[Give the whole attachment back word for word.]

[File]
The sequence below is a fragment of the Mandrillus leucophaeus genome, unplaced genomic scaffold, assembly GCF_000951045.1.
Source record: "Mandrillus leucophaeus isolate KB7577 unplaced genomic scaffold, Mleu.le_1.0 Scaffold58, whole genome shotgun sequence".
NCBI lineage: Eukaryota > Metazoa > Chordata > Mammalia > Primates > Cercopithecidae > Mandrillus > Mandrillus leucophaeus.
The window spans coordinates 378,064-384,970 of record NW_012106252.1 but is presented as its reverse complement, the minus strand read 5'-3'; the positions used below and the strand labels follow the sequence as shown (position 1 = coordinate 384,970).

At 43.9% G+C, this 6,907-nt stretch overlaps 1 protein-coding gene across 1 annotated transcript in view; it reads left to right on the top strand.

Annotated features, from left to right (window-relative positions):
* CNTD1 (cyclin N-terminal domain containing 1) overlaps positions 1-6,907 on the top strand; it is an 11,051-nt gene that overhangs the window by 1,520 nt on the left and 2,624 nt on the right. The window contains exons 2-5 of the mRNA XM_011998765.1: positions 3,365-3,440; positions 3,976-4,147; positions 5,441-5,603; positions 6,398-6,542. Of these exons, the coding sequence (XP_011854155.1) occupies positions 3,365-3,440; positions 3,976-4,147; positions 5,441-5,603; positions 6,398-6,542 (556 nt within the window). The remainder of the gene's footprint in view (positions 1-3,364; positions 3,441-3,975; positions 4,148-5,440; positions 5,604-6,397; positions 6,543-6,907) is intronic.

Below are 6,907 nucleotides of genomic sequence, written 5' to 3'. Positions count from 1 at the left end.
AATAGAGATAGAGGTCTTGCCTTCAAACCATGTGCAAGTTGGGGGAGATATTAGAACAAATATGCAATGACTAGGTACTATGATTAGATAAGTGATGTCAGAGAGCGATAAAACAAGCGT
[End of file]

The sequence below is a fragment of the Mandrillus leucophaeus genome, unplaced genomic scaffold, assembly GCF_000951045.1.
Source record: "Mandrillus leucophaeus isolate KB7577 unplaced genomic scaffold, Mleu.le_1.0 Scaffold58, whole genome shotgun sequence".
NCBI lineage: Eukaryota > Metazoa > Chordata > Mammalia > Primates > Cercopithecidae > Mandrillus > Mandrillus leucophaeus.
The window spans coordinates 378,064-384,970 of record NW_012106252.1 but is presented as its reverse complement, the minus strand read 5'-3'; the positions used below and the strand labels follow the sequence as shown (position 1 = coordinate 384,970).

At 43.9% G+C, this 6,907-nt stretch overlaps 1 protein-coding gene across 1 annotated transcript in view; it reads left to right on the top strand.

Annotated features, from left to right (window-relative positions):
* CNTD1 (cyclin N-terminal domain containing 1) overlaps positions 1-6,907 on the top strand; it is an 11,051-nt gene that overhangs the window by 1,520 nt on the left and 2,624 nt on the right. The window contains exons 2-5 of the mRNA XM_011998765.1: positions 3,365-3,440; positions 3,976-4,147; positions 5,441-5,603; positions 6,398-6,542. Of these exons, the coding sequence (XP_011854155.1) occupies positions 3,365-3,440; positions 3,976-4,147; positions 5,441-5,603; positions 6,398-6,542 (556 nt within the window). The remainder of the gene's footprint in view (positions 1-3,364; positions 3,441-3,975; positions 4,148-5,440; positions 5,604-6,397; positions 6,543-6,907) is intronic.

Below are 6,907 nucleotides of genomic sequence, written 5' to 3'. Positions count from 1 at the left end.
AATAGAGATAGAGGTCTTGCCTTCAAACCATGTGCAAGTTGGGGGAGATATTAGAACAAATATGCAATGACTAGGTACTATGATTAGATAAGTGATGTCAGAGAGCGATAAAACAAGCGT